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Firm Tijarati Hindu Family Joint Kesar Das Rajan Singh Vs. Parma Nand Vishan Dass - Court Judgment

LegalCrystal Citation
SubjectCivil
CourtPunjab and Haryana High Court
Decided On
Case NumberFirst Appeal No. 60 of 1951
Judge
Reported inAIR1959P& H306
ActsCode of Civil Procedure (CPC) , 1908 - Sections 13 - Order 17, Rule 3
AppellantFirm Tijarati Hindu Family Joint Kesar Das Rajan Singh
RespondentParma Nand Vishan Dass
Appellant Advocate D.N. Awasthy and; N.N. Goswami, Advs.
Respondent Advocate F.C. Mital and; S.C. Mital, Advs.
DispositionAppeal dismissed
Cases ReferredKeymer v. Viswanatham Reddi
Excerpt:
- sections 100-a [as inserted by act 22 of 2002], 110 & 104 & letters patent, 1865, clause 10: [dr. b.s. chauhan, cj, l. mohapatra & a.s. naidu, jj] letters patent appeal order of single judge of high court passed while deciding matters filed under order 43, rule1 of c.p.c., - held, after introduction of section 110a in the c.p.c., by 2002 amendment act, no letters patent appeal is maintainable against judgment/order/decree passed by a single judge of a high court. a right of appeal, even though a vested one, can be taken away by law. it is pertinent to note that section 100-a introduced by 2002 amendment of the code starts with a non obstante clause. the purpose of such clause is to give the enacting part of an overriding effect in the case of a conflict with laws mentioned with the..........produced the pronote, he will not he allowed to produce it in this case. for this reason, as the present suit is on the basis of the said pronote, the plaintiff will not even be able to prove it in any other manner. under these circumstances, until the original pronote is produced, we cannot pursue this suit any further. hence this suit is dismissed with costs under order 17, rule 3, civil p. c.'3. the defendant's case is that this order dismissing the plaintiff's suit based on the same pro-note on which the present suit is based constitutes a bar to the present suit by res judicata.4. it is, however, clear that whatever the position may have been on 29-7-1947, when the plaintiff instituted a suit at bannu, pakistan had become a separate and independent country by 30-10-1947 when the.....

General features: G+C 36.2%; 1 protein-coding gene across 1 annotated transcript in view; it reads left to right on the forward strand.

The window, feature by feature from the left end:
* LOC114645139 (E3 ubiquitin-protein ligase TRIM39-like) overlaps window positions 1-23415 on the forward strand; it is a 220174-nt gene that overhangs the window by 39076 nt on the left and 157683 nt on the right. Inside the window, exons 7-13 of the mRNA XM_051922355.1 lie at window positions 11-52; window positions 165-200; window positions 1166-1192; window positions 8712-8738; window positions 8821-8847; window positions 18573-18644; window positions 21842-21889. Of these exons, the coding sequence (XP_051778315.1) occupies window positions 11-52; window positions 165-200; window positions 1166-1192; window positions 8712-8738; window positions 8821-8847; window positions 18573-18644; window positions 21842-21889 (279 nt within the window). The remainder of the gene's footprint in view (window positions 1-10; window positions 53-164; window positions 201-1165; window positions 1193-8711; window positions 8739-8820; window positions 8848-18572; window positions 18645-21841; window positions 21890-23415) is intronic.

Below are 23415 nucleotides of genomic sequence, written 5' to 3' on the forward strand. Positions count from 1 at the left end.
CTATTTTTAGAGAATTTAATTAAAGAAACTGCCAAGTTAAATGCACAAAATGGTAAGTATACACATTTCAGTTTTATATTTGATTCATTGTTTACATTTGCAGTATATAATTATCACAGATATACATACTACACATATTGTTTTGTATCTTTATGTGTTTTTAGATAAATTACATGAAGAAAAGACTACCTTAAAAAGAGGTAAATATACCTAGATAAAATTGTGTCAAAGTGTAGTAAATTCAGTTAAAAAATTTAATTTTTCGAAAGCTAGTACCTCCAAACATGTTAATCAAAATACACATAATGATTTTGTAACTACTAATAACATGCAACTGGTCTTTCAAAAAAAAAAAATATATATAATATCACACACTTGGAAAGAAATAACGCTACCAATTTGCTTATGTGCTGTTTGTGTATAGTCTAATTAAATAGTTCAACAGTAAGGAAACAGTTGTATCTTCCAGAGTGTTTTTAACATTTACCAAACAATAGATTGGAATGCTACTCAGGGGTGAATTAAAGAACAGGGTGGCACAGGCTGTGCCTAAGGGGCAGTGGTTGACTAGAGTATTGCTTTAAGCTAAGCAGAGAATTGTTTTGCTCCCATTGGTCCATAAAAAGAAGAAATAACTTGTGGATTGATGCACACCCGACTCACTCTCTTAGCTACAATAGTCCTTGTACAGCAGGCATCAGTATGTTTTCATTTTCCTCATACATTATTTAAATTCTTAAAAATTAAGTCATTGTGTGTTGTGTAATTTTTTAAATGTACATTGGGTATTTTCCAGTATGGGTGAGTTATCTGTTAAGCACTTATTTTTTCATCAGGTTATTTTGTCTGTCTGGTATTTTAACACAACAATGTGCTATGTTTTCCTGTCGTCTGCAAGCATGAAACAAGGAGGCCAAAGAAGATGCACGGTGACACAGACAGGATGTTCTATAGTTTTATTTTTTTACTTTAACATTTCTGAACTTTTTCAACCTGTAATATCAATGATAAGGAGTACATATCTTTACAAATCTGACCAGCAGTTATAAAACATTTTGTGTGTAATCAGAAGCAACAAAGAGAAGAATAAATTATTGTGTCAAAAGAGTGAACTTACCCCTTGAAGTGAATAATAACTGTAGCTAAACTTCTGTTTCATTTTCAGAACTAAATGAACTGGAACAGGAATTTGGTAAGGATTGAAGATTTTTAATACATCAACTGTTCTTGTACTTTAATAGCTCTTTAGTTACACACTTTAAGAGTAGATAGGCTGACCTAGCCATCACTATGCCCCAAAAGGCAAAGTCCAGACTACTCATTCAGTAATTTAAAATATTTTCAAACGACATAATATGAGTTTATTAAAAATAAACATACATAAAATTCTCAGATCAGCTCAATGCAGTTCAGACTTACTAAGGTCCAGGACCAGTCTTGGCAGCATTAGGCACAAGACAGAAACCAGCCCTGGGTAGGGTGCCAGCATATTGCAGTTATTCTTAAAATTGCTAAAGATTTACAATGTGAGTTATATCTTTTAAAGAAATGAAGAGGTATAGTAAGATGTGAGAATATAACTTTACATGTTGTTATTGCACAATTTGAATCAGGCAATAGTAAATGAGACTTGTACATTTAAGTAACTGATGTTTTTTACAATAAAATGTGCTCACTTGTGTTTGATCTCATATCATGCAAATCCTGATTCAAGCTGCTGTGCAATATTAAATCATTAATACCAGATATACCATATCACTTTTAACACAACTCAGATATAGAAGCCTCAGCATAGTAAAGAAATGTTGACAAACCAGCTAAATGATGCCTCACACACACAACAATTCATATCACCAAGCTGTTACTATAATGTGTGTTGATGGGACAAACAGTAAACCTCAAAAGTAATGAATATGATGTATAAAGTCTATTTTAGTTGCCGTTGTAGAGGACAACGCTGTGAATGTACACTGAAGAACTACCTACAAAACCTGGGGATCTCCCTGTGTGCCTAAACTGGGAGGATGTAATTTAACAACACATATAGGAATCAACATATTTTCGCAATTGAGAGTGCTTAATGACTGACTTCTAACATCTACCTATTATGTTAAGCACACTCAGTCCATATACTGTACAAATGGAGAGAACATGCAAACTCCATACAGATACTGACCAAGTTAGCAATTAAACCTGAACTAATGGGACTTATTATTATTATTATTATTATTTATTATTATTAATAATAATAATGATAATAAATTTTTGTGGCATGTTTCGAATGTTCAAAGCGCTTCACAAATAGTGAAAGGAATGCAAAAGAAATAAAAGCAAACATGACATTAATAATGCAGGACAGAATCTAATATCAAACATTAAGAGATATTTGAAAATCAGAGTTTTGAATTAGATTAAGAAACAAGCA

Judgment:

D. Falshaw, J.

1. This is an appeal by joint Hindu family firm Kesar Dasrajan Singh against a decree passed by a Court at Karnal for Rs. 12,280/- and costs in favour of the respondent Seth Parma Nand.

2. The suit was instituted by Parma Nand in August 1949 for the recovery of Rs. 10,000/- as principal and Rs. 2,280/- as interest on the basis of a pronote executed by two members of the defendant-firm, Rajan Singh and Kesar Das, on 25-1-1947 at Bannu (N. W. F. P.) where the parties then resided and carried on business.

In a statement made by Rajan Singh defendant before issues were framed, the execution of the pronote by himself and his father Kesar Das was admitted, and it has never been pleaded that the pronote was without consideration. Apart from one or two technical points which have not now been pressed, the defence was based entirely on the following facts. The plaintiff instituted a suit based on this very pronote and claiming the sum then due under it in the Court of the Senior Subordinate Judge at Bannu on the 29lh of July 1947. This suit was dismissed by Mr. Daood Khan by his order dated 30-10-1947 which reads--

'Counsel for the plaintiff is present. Counsel for the defendants is also present. In compliance with the previous order, the plaintiff's counsel has not so far produced the original pronote for perusal of the defendants. On the other hand he has produced a telegram stating that the plaintiff cannot produce the pronote either through post Or a particular messenger. The plaintiff should have handed over the pronote to his counsel or some agent. There does not exist any solid ground for further adjournment.

Under Order 11, Rule 15, Civil P. C., the plaintiff not having now produced the pronote, he will not he allowed to produce it in this case. For this reason, as the present suit is on the basis of the said pronote, the plaintiff will not even be able to prove it in any other manner. Under these circumstances, until the original pronote is produced, we cannot pursue this suit any further. Hence this suit is dismissed with costs under Order 17, Rule 3, Civil P. C.'